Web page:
Rights Group: Rights of Tamil Suspects Violated

By: Fisnik Abrashi & Bharatha Mallawarachi - AP Writers
By: Fisnik Abrashi & Bharatha Mallawarachi - AP Writers

COLOMBO, Sri Lanka (AP) - Sri Lanka should end the indefinite detention of some of the 11,000 people held in its custody for suspected links with the Tamil Tiger rebels, a leading rights group said Tuesday.

A report by New-York based Human Rights Watch said the
government should identify which detainees with suspected rebel
links present a genuine threat and release the rest. Sri Lanka's
human rights minister said he had not seen the report, and would
respond to it later.

The suspects were detained during and after the Sri Lankan
military's final offensive against the Tamil rebels, which ended
with the rebel group's defeat in May and brought to a close decades
of civil war.

"The government has denied detainees the right to be informed
of specific reasons for their arrest, to challenge the lawfulness
of the detention before an independent judicial authority, and to
have access to legal counsel and family members," the group said.

At the end of the war more than a quarter million Tamils were
placed into government-run camps to be screened for rebel ties as
their home villages were cleared of mines.

Some 100,000 civilians still live in those camps. Those with
suspected Tiger ties are held in separate facilities the government
calls "rehabilitation centers."

The group also said it was concerned because a lack of
information about the fate of detainees raised the possibility that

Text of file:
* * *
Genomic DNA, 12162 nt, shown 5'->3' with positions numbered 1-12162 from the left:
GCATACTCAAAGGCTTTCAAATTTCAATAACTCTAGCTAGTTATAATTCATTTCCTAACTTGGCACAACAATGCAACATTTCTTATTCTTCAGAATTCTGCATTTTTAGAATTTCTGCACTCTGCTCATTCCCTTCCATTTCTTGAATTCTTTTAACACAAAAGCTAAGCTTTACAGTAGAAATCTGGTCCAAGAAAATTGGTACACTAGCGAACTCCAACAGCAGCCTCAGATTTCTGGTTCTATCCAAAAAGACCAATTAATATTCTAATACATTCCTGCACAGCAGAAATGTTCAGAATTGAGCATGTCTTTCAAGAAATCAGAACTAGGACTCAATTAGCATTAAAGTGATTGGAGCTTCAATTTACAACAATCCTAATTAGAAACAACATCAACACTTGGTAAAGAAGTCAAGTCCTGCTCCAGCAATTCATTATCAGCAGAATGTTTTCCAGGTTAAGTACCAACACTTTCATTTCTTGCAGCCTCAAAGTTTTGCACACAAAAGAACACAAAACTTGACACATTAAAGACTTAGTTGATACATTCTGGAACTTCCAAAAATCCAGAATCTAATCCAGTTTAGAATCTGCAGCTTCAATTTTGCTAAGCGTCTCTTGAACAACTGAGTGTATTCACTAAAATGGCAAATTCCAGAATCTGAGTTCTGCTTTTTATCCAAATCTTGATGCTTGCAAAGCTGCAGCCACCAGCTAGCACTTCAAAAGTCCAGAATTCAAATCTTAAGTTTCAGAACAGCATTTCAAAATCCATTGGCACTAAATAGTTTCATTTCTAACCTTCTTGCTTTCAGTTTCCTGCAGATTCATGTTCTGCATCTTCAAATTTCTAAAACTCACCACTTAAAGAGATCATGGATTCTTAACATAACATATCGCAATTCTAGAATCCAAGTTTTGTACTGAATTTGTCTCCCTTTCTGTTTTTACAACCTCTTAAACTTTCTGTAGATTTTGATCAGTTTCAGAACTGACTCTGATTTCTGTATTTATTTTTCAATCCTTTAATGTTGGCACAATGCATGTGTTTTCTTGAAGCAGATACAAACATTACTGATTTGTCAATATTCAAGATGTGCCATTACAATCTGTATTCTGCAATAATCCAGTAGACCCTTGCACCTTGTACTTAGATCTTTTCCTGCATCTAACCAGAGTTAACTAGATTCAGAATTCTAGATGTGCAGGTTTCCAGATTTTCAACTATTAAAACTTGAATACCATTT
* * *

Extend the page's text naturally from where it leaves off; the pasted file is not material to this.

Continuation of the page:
some may have been tortured or mistreated or may have
"disappeared."

Meanwhile, another rights group called on the government to end
what it called a crackdown on opposition supporters, political
activists and journalists that began after last month's
presidential election.

Amnesty International said Monday that journalists have
disappeared, been arrested or threatened with death and opposition
supporters harassed since the Jan. 26 election.

President Mahinda Rajapaksa beat his former army chief, Sarath
Fonseka, in a landslide victory. Both men are considered war heroes
after ending the country's civil war.

"Victory against the Tamil Tigers followed by an historic
election should have ended political repression in Sri Lanka, but
instead we have seen a serious clampdown on freedom of
expression," said Madhu Malhotra, Amnesty's Asia-Pacific deputy
director.

The group said it has received a list of 56 journalists who face
serious threats, including some working for state-run media
institutions.


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